“I think a lot of people don't know that it's their health, it's their body,” Riley said. “They have the right to refuse or decline anything as long as they understand their benefits and risks.”
Luckily, Legault’s birthing centre had made an agreement with another hospital which allowed one support partner in a delivery room at a time, so emergency cases could be transferred there. Jewish General Hospital had also reversed their policy against having support partners in the delivery room on Apr. 22, two days before Legault went into labour.
It was only a short relief from Legault’s anxiety about her birth plan, because the following week she was told that her midwives were being reassigned to long-term care facilities in need of COVID-19 support.
Legault was upset because she’d chosen her birthing centre to be able to build a bond with her healthcare professionals before giving birth. The months she’d spent connecting with her midwives could not be done again in a matter of weeks or less.
Legault had never met the midwife who was on-call when she went into labour. She didn’t feel comfortable with her. She said by then it had felt like a rollercoaster of changes and disappointments.
Legault decided on using an epidural, so she had to be moved to Jewish General Hospital.
“At some point I said to myself, what's the point of putting myself through this pain when it's not even the right atmosphere,” she said. “I'm not having a beautiful birth.”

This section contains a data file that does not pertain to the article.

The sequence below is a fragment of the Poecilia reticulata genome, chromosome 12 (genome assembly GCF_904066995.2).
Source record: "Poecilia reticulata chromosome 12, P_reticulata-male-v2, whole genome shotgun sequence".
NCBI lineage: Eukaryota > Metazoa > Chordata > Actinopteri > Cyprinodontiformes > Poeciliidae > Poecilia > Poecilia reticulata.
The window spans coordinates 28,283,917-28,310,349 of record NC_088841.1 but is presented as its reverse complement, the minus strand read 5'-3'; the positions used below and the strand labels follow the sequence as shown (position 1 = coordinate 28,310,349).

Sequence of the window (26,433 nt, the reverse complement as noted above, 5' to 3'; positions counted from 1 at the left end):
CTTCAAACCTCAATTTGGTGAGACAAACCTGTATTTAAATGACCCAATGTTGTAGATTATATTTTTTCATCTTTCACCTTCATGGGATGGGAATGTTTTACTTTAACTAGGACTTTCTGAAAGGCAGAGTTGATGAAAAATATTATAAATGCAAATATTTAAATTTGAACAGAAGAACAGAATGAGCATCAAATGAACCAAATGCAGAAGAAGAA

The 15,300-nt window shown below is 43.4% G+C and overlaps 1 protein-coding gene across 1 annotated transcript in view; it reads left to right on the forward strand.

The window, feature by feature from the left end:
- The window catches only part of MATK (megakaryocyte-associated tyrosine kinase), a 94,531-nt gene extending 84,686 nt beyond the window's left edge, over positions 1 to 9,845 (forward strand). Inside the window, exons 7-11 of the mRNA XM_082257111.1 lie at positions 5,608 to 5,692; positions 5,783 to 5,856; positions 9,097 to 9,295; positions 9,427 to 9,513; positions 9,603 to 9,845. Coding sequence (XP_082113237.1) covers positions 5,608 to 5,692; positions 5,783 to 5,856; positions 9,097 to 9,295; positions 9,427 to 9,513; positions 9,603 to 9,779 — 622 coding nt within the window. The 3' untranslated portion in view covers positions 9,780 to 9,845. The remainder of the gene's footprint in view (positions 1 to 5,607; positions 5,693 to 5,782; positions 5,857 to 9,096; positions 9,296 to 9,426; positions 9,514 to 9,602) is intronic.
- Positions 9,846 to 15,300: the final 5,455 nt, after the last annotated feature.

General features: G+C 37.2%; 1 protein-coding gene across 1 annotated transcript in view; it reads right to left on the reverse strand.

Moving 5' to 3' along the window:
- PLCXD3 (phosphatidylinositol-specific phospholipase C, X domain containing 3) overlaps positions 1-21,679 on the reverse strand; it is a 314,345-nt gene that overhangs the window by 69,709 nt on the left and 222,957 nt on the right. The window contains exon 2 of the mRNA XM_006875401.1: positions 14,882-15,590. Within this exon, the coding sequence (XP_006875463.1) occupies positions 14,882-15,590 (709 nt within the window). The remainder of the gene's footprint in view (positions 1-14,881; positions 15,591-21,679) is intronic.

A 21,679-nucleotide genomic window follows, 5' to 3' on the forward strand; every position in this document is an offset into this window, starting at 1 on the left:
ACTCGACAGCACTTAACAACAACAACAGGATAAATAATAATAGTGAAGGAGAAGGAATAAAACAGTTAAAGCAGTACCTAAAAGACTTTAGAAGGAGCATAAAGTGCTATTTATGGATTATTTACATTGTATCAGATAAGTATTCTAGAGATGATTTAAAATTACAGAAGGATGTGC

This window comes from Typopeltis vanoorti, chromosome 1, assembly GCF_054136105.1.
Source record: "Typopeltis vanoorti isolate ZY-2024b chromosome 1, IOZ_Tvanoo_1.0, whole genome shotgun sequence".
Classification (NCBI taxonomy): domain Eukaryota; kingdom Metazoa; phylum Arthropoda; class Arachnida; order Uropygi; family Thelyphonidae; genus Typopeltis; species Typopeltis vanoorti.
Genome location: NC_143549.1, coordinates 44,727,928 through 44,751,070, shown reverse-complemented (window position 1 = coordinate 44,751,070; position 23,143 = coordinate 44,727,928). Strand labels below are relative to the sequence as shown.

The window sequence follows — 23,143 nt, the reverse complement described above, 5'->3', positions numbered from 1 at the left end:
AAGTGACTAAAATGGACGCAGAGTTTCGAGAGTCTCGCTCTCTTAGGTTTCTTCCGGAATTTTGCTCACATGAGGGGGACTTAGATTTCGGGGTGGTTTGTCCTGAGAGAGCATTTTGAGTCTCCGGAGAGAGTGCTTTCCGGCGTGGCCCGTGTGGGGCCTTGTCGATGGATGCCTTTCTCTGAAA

As a midwife, Jessica Riley believes what goes on in a mother’s mind and the level of comfort between a mother and her midwife is just as important as the physical requirements of birth.
She has seen more women lately who experience complications during their home birth who have to transfer to a hospital. She says they become anxious about how they’ll make it through the experience and become scared they might be exposed to COVID-19.
“I think they have almost like a mental block that they can't fully let their mind rest and let their body do what it needs to do to go into labor,” Riley said.
According to Sharron S. Humenick and Olivia S. Howell in the Journal of Perinatal Education, there is an undeniable body of research suggesting that social support in the prenatal stage helps create positive birth experiences. Meanwhile, stress is said to contribute to negative birth experiences. They also say that ensuring social support should not be viewed as separate to maternity care.
The doctors informed Legault that she needed a C-Section after she had been in labour for about 40 hours. A C-Section is a surgery during which most women are awake but have regional anaesthesia for the procedure. They also come with more risks than traditional vaginal births.
Legault’s husband was not allowed in the delivery room at first, but the doctor on duty that day had made an exception for the couple. For women across the country who aren’t able to have their partner in their delivery room, they go without emotional support during their C-Section.
Post-partum visits to the mother and child in labour wards are also restricted to reduce opportunities to contract COVID-19. Legault had remained on her own for a day and a half after her birth.
Riley agrees it’s a difficult situation to be in, but for midwives and all medical professionals, safety has to take priority.
“We need to protect not only the person who's laboring and their partner and their baby, but also the other clients and our whole community,” she said.
While practices protecting the community’s safety are crucial at this time, experiences shared by pregnant and laboring persons during the COVID-19 pandemic challenge us to consider how emotional support and well-being might be linked to safety.